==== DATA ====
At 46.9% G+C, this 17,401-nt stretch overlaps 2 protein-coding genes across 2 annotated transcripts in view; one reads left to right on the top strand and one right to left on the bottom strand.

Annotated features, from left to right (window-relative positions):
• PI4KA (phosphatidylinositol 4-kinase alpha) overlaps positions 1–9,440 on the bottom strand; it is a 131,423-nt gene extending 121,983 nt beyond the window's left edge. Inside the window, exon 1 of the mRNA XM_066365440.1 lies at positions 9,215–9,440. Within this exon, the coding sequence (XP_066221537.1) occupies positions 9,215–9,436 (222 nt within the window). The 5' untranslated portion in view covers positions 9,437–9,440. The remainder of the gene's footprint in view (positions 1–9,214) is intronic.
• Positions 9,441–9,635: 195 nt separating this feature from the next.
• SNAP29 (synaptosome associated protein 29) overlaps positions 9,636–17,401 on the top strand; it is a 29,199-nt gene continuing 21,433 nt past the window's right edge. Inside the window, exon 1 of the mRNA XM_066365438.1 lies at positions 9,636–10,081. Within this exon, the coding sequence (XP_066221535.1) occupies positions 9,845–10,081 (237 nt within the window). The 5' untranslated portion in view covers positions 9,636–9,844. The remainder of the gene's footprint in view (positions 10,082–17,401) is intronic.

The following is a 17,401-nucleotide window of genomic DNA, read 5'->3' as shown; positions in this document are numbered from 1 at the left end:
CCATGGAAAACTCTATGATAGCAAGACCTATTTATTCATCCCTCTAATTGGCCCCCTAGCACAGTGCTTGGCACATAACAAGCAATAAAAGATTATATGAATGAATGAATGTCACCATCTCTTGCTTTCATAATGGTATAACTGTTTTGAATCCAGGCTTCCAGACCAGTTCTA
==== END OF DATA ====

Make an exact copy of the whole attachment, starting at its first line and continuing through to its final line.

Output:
At 46.9% G+C, this 17,401-nt stretch overlaps 2 protein-coding genes across 2 annotated transcripts in view; one reads left to right on the top strand and one right to left on the bottom strand.

Annotated features, from left to right (window-relative positions):
• PI4KA (phosphatidylinositol 4-kinase alpha) overlaps positions 1–9,440 on the bottom strand; it is a 131,423-nt gene extending 121,983 nt beyond the window's left edge. Inside the window, exon 1 of the mRNA XM_066365440.1 lies at positions 9,215–9,440. Within this exon, the coding sequence (XP_066221537.1) occupies positions 9,215–9,436 (222 nt within the window). The 5' untranslated portion in view covers positions 9,437–9,440. The remainder of the gene's footprint in view (positions 1–9,214) is intronic.
• Positions 9,441–9,635: 195 nt separating this feature from the next.
• SNAP29 (synaptosome associated protein 29) overlaps positions 9,636–17,401 on the top strand; it is a 29,199-nt gene continuing 21,433 nt past the window's right edge. Inside the window, exon 1 of the mRNA XM_066365438.1 lies at positions 9,636–10,081. Within this exon, the coding sequence (XP_066221535.1) occupies positions 9,845–10,081 (237 nt within the window). The 5' untranslated portion in view covers positions 9,636–9,844. The remainder of the gene's footprint in view (positions 10,082–17,401) is intronic.

The following is a 17,401-nucleotide window of genomic DNA, read 5'->3' as shown; positions in this document are numbered from 1 at the left end:
CCATGGAAAACTCTATGATAGCAAGACCTATTTATTCATCCCTCTAATTGGCCCCCTAGCACAGTGCTTGGCACATAACAAGCAATAAAAGATTATATGAATGAATGAATGTCACCATCTCTTGCTTTCATAATGGTATAACTGTTTTGAATCCAGGCTTCCAGACCAGTTCTA